Immunotherapy of bladder cancer using autologous dendritic cells pulsed with human lymphocyte antigen-A24-specific MAGE-3 peptide

Citation
T. Nishiyama et al., Immunotherapy of bladder cancer using autologous dendritic cells pulsed with human lymphocyte antigen-A24-specific MAGE-3 peptide, CLIN CANC R, 7(1), 2001, pp. 23-31
Citations number
43
Language
INGLESE
art.tipo
Article
Categorie Soggetti
Oncology
Journal title
CLINICAL CANCER RESEARCH
ISSN journal
1078-0432 → ACNP
Volume
7
Issue
1
Year of publication
2001
Pages
23 - 31
Database
ISI
SICI code
1078-0432(200101)7:1<23:IOBCUA>2.0.ZU;2-Z
Abstract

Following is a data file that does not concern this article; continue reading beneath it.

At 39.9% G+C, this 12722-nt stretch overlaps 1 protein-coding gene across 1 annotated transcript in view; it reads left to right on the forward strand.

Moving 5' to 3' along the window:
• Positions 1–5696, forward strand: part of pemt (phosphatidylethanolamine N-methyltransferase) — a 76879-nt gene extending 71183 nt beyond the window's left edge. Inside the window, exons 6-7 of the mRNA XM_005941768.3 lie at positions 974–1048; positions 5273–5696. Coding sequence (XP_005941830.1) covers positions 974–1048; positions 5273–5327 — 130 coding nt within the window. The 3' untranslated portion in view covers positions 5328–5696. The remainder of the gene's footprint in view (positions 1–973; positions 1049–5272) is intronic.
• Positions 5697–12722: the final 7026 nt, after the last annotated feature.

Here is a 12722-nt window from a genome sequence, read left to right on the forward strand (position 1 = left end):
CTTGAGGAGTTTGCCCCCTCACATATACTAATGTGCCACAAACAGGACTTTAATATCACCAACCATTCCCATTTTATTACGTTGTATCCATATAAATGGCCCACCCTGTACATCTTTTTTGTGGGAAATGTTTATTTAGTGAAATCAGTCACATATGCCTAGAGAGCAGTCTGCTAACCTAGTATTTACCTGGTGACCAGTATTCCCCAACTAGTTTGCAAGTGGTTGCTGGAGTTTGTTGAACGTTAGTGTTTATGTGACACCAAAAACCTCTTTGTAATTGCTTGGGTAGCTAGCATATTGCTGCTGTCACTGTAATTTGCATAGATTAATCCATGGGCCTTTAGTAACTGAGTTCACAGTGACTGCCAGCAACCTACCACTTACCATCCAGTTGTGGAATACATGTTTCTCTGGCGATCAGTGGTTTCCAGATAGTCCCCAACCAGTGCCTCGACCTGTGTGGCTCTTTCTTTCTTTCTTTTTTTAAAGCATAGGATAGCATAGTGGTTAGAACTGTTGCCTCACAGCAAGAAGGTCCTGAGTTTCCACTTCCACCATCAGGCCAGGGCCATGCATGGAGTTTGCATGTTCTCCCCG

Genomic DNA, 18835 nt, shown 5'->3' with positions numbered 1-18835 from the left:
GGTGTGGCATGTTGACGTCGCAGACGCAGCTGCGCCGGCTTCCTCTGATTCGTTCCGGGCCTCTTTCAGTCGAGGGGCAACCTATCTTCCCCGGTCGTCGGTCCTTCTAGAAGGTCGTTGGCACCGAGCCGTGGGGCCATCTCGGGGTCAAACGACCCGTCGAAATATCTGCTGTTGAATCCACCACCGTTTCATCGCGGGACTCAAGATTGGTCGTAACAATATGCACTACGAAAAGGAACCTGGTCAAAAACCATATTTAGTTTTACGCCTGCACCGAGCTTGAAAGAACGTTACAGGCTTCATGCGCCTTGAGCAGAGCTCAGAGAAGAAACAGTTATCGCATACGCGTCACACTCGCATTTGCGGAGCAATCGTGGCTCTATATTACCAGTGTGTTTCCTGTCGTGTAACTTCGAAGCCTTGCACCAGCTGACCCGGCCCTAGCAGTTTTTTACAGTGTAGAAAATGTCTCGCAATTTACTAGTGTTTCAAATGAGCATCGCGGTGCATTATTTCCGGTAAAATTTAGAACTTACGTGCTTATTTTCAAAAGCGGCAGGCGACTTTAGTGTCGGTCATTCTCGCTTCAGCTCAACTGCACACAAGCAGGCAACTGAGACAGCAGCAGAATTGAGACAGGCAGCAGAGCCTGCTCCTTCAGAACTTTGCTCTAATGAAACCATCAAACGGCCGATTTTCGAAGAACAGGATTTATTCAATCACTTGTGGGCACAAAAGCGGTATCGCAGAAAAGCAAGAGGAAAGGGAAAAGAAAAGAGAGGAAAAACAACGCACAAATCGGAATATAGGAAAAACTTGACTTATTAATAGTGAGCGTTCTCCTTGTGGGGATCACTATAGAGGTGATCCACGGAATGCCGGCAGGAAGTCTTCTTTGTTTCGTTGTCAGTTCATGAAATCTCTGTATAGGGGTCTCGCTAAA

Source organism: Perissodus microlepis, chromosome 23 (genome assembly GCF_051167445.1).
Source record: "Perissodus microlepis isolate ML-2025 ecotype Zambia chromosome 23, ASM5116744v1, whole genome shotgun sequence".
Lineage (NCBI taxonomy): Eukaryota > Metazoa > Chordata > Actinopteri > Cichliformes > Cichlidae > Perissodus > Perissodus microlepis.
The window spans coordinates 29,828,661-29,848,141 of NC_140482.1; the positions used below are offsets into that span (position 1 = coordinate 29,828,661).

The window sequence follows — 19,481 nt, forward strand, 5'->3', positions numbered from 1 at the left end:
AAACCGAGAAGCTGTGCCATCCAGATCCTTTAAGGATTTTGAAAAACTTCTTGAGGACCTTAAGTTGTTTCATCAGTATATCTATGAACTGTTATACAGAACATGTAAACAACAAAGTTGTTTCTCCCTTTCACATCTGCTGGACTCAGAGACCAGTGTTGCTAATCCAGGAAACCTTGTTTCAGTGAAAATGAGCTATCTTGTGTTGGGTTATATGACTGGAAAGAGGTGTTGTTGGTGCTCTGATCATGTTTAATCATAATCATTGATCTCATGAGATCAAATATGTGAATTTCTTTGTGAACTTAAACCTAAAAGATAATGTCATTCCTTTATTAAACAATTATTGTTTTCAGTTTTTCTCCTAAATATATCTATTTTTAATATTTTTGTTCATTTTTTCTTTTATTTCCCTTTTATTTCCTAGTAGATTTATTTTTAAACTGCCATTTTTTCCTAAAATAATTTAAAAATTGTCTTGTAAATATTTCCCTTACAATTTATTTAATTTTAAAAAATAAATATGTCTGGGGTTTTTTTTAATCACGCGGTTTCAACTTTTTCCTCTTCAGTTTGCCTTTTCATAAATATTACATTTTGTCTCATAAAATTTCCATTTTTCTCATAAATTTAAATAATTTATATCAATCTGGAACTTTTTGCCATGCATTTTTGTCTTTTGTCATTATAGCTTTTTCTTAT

Recent investigations have demonstrated the efficacy of autologous dendriti c cells (DCs) pulsed with tumor antigens to generate tumor-specific CTLs ag ainst cancer cells. Melanoma antigens (MAGE) are a family of tumor-specific antigens shown to be expressed in various tumors, including bladder cancer s and melanoma, but not in normal tissues except for the testis, Because in vasive bladder cancers are frequently reported to express MAGE, we explored the possibility of establishing a new immunotherapeutic modality against a dvanced bladder cancer using autologous DCs pulsed with one of the MAGE-3 e pitope peptides (IMPKAGLLI), which is synthesized to bind specifically to H LA-A24, A MAGE-3-expressing bladder cancer cell line, FY, was newly establi shed from a lymph node metastasis of bladder cancer in a HLA-A24+ patient. The FY cell-specific CTL response was significantly higher when CTL was ind uced by autologous DCs pulsed with IMPKAGLLI than by FY cells alone or by n onpulsed DCs in vitro. A total of four HLA-A24+ patients with advanced MAGE -3+ bladder cancers were treated with s.c. injections of autologous DCs pul sed with IMPKAGLLI every 2 weeks for a minimum of 6 and a maximum of 18 tim es, Three of four patients showed significant reductions in the size of lym ph node metastases and/or liver metastasis, No significant untoward side ef fects were noted in these patients, This study indicated that, at sometime in the future, tumor-specific DC-based cancer immunotherapy may be useful a s an additional treatment modality against advanced bladder cancer.